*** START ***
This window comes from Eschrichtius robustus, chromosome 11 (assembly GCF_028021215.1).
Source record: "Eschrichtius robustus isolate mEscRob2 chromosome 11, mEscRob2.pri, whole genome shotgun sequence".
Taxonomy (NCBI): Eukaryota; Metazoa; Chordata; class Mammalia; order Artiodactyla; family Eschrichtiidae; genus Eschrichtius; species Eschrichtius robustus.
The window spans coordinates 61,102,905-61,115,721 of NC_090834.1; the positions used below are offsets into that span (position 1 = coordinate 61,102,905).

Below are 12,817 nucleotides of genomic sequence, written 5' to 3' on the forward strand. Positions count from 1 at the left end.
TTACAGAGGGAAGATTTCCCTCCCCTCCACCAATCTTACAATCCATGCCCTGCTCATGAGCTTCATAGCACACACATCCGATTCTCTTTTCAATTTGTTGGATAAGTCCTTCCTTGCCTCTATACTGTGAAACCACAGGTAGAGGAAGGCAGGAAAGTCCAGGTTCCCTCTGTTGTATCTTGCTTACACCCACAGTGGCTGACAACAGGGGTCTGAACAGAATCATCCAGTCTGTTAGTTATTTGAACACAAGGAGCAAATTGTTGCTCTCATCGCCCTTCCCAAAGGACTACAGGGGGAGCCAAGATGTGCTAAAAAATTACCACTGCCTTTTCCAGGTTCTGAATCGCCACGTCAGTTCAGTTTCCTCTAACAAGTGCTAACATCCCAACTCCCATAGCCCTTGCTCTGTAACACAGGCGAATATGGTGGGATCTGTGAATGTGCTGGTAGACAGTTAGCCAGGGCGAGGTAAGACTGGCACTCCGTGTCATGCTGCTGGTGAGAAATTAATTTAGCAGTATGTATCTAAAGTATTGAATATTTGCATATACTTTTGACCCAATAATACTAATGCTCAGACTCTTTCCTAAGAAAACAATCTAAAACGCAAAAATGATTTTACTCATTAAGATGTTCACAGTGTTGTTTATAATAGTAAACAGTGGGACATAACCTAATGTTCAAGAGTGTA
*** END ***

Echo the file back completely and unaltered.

This window comes from Eschrichtius robustus, chromosome 11 (assembly GCF_028021215.1).
Source record: "Eschrichtius robustus isolate mEscRob2 chromosome 11, mEscRob2.pri, whole genome shotgun sequence".
Taxonomy (NCBI): Eukaryota; Metazoa; Chordata; class Mammalia; order Artiodactyla; family Eschrichtiidae; genus Eschrichtius; species Eschrichtius robustus.
The window spans coordinates 61,102,905-61,115,721 of NC_090834.1; the positions used below are offsets into that span (position 1 = coordinate 61,102,905).

Below are 12,817 nucleotides of genomic sequence, written 5' to 3' on the forward strand. Positions count from 1 at the left end.
TTACAGAGGGAAGATTTCCCTCCCCTCCACCAATCTTACAATCCATGCCCTGCTCATGAGCTTCATAGCACACACATCCGATTCTCTTTTCAATTTGTTGGATAAGTCCTTCCTTGCCTCTATACTGTGAAACCACAGGTAGAGGAAGGCAGGAAAGTCCAGGTTCCCTCTGTTGTATCTTGCTTACACCCACAGTGGCTGACAACAGGGGTCTGAACAGAATCATCCAGTCTGTTAGTTATTTGAACACAAGGAGCAAATTGTTGCTCTCATCGCCCTTCCCAAAGGACTACAGGGGGAGCCAAGATGTGCTAAAAAATTACCACTGCCTTTTCCAGGTTCTGAATCGCCACGTCAGTTCAGTTTCCTCTAACAAGTGCTAACATCCCAACTCCCATAGCCCTTGCTCTGTAACACAGGCGAATATGGTGGGATCTGTGAATGTGCTGGTAGACAGTTAGCCAGGGCGAGGTAAGACTGGCACTCCGTGTCATGCTGCTGGTGAGAAATTAATTTAGCAGTATGTATCTAAAGTATTGAATATTTGCATATACTTTTGACCCAATAATACTAATGCTCAGACTCTTTCCTAAGAAAACAATCTAAAACGCAAAAATGATTTTACTCATTAAGATGTTCACAGTGTTGTTTATAATAGTAAACAGTGGGACATAACCTAATGTTCAAGAGTGTA